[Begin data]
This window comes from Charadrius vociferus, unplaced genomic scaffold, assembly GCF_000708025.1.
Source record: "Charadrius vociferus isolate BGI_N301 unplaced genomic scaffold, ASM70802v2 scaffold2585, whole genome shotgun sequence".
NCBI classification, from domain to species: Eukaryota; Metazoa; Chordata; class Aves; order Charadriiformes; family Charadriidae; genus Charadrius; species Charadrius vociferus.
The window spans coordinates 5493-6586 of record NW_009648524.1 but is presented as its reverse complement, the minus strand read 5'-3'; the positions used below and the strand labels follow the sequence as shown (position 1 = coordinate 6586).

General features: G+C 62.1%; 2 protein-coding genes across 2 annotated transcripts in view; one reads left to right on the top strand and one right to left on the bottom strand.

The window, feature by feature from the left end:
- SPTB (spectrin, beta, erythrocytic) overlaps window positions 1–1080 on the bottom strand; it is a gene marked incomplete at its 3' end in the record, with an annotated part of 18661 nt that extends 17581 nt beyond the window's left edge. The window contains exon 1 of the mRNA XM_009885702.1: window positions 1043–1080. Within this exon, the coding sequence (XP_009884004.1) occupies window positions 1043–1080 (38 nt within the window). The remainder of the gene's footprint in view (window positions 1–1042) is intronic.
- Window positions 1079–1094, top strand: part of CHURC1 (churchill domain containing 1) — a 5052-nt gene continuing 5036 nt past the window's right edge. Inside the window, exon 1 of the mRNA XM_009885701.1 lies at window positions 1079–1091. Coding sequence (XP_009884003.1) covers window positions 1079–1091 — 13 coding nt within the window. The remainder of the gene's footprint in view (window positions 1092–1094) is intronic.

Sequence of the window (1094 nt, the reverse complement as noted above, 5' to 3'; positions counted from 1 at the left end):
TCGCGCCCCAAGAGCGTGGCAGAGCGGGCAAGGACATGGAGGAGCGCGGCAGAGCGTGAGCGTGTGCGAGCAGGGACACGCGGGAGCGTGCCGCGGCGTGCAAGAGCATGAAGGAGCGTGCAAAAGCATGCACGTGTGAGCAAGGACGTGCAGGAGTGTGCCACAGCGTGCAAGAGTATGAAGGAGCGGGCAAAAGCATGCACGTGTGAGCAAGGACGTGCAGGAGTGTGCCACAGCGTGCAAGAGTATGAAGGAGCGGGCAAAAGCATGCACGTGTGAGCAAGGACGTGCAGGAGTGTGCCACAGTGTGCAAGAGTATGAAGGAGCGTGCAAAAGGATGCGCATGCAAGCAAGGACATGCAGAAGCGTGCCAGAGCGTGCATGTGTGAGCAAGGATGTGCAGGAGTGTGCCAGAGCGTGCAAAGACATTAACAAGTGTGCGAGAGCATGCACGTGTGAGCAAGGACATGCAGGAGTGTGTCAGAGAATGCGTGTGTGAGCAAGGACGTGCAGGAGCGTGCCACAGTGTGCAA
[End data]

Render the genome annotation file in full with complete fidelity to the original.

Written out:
This window comes from Charadrius vociferus, unplaced genomic scaffold, assembly GCF_000708025.1.
Source record: "Charadrius vociferus isolate BGI_N301 unplaced genomic scaffold, ASM70802v2 scaffold2585, whole genome shotgun sequence".
NCBI classification, from domain to species: Eukaryota; Metazoa; Chordata; class Aves; order Charadriiformes; family Charadriidae; genus Charadrius; species Charadrius vociferus.
The window spans coordinates 5493-6586 of record NW_009648524.1 but is presented as its reverse complement, the minus strand read 5'-3'; the positions used below and the strand labels follow the sequence as shown (position 1 = coordinate 6586).

General features: G+C 62.1%; 2 protein-coding genes across 2 annotated transcripts in view; one reads left to right on the top strand and one right to left on the bottom strand.

The window, feature by feature from the left end:
- SPTB (spectrin, beta, erythrocytic) overlaps window positions 1–1080 on the bottom strand; it is a gene marked incomplete at its 3' end in the record, with an annotated part of 18661 nt that extends 17581 nt beyond the window's left edge. The window contains exon 1 of the mRNA XM_009885702.1: window positions 1043–1080. Within this exon, the coding sequence (XP_009884004.1) occupies window positions 1043–1080 (38 nt within the window). The remainder of the gene's footprint in view (window positions 1–1042) is intronic.
- Window positions 1079–1094, top strand: part of CHURC1 (churchill domain containing 1) — a 5052-nt gene continuing 5036 nt past the window's right edge. Inside the window, exon 1 of the mRNA XM_009885701.1 lies at window positions 1079–1091. Coding sequence (XP_009884003.1) covers window positions 1079–1091 — 13 coding nt within the window. The remainder of the gene's footprint in view (window positions 1092–1094) is intronic.

Sequence of the window (1094 nt, the reverse complement as noted above, 5' to 3'; positions counted from 1 at the left end):
TCGCGCCCCAAGAGCGTGGCAGAGCGGGCAAGGACATGGAGGAGCGCGGCAGAGCGTGAGCGTGTGCGAGCAGGGACACGCGGGAGCGTGCCGCGGCGTGCAAGAGCATGAAGGAGCGTGCAAAAGCATGCACGTGTGAGCAAGGACGTGCAGGAGTGTGCCACAGCGTGCAAGAGTATGAAGGAGCGGGCAAAAGCATGCACGTGTGAGCAAGGACGTGCAGGAGTGTGCCACAGCGTGCAAGAGTATGAAGGAGCGGGCAAAAGCATGCACGTGTGAGCAAGGACGTGCAGGAGTGTGCCACAGTGTGCAAGAGTATGAAGGAGCGTGCAAAAGGATGCGCATGCAAGCAAGGACATGCAGAAGCGTGCCAGAGCGTGCATGTGTGAGCAAGGATGTGCAGGAGTGTGCCAGAGCGTGCAAAGACATTAACAAGTGTGCGAGAGCATGCACGTGTGAGCAAGGACATGCAGGAGTGTGTCAGAGAATGCGTGTGTGAGCAAGGACGTGCAGGAGCGTGCCACAGTGTGCAA